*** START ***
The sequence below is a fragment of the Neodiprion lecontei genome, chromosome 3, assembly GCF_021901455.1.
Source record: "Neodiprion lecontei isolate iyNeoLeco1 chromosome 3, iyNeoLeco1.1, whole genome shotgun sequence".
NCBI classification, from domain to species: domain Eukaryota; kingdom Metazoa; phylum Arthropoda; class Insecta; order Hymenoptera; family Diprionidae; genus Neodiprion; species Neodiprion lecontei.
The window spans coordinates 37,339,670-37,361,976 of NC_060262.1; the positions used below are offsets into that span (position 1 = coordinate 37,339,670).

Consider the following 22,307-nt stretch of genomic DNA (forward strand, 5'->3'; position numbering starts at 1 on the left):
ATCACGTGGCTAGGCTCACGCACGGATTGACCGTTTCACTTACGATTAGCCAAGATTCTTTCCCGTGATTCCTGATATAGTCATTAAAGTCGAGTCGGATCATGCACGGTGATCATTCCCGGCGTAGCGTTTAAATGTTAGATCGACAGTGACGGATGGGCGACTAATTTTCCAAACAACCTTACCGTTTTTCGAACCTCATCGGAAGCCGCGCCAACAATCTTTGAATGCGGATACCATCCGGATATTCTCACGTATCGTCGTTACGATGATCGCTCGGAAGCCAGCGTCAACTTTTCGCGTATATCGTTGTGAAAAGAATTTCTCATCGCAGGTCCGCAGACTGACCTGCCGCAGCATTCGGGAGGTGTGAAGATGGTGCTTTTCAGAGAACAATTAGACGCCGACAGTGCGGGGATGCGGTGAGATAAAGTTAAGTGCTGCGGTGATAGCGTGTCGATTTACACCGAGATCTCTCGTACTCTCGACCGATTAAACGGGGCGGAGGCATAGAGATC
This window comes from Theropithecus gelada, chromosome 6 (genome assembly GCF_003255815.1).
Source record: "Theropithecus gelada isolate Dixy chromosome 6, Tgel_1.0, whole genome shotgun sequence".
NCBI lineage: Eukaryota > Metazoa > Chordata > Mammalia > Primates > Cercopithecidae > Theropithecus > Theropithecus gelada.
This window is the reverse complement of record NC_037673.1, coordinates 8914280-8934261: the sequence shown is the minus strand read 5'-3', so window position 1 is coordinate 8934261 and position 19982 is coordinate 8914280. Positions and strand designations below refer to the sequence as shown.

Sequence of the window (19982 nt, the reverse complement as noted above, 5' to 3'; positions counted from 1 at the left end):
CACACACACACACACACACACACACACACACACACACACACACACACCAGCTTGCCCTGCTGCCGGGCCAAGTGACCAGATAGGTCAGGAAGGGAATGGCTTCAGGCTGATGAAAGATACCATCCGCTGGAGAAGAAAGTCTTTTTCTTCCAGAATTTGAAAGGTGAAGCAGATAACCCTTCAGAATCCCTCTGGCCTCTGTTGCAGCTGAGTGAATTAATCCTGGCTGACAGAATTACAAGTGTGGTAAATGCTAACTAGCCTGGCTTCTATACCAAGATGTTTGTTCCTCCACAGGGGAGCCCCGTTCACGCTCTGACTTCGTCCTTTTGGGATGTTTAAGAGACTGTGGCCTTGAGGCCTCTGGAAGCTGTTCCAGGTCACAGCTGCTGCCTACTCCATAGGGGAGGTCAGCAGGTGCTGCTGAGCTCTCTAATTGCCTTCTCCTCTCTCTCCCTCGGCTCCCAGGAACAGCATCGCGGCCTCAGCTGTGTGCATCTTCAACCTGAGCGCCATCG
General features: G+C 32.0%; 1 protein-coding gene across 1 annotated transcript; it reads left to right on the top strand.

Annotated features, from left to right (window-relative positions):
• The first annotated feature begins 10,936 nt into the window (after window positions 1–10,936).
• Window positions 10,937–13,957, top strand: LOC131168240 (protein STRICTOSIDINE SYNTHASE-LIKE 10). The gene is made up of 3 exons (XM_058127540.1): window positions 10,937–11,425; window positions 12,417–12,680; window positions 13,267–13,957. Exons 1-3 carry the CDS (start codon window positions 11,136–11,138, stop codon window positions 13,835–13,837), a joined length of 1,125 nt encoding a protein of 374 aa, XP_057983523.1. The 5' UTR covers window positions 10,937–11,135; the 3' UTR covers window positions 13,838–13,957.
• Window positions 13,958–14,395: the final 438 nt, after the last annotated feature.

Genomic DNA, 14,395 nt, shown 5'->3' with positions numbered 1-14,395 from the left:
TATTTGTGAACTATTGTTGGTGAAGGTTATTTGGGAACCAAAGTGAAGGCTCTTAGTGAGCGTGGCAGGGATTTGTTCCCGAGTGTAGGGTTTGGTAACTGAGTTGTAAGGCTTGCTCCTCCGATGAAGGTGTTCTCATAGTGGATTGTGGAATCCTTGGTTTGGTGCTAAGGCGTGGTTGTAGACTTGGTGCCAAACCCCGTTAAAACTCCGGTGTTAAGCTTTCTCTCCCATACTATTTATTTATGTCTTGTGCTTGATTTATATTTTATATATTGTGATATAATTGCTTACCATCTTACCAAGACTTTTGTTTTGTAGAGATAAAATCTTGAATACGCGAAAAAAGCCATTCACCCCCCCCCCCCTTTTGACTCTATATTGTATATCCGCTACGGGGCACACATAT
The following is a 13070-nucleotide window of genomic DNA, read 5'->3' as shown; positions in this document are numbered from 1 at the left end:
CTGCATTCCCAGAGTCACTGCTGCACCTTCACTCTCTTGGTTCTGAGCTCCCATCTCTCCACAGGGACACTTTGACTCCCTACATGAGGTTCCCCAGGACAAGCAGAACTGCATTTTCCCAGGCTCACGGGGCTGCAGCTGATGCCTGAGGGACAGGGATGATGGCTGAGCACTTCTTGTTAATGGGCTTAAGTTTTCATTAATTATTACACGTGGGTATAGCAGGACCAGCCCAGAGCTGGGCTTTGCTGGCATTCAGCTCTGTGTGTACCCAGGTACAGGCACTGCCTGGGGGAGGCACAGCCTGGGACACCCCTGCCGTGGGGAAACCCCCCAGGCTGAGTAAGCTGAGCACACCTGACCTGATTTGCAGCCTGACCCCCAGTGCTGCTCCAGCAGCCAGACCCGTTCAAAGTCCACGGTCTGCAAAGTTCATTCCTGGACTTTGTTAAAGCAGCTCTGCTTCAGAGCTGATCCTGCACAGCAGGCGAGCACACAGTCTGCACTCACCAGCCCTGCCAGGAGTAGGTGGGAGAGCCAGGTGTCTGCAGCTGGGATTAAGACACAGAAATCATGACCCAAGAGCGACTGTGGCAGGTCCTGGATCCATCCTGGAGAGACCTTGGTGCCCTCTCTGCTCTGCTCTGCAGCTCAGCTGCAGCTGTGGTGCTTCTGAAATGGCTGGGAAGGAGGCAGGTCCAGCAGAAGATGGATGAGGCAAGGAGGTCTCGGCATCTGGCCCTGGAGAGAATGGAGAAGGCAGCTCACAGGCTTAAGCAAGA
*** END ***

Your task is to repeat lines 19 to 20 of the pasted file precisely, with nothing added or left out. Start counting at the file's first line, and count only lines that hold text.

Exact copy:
TATTTGTGAACTATTGTTGGTGAAGGTTATTTGGGAACCAAAGTGAAGGCTCTTAGTGAGCGTGGCAGGGATTTGTTCCCGAGTGTAGGGTTTGGTAACTGAGTTGTAAGGCTTGCTCCTCCGATGAAGGTGTTCTCATAGTGGATTGTGGAATCCTTGGTTTGGTGCTAAGGCGTGGTTGTAGACTTGGTGCCAAACCCCGTTAAAACTCCGGTGTTAAGCTTTCTCTCCCATACTATTTATTTATGTCTTGTGCTTGATTTATATTTTATATATTGTGATATAATTGCTTACCATCTTACCAAGACTTTTGTTTTGTAGAGATAAAATCTTGAATACGCGAAAAAAGCCATTCACCCCCCCCCCCCTTTTGACTCTATATTGTATATCCGCTACGGGGCACACATAT
The following is a 13070-nucleotide window of genomic DNA, read 5'->3' as shown; positions in this document are numbered from 1 at the left end: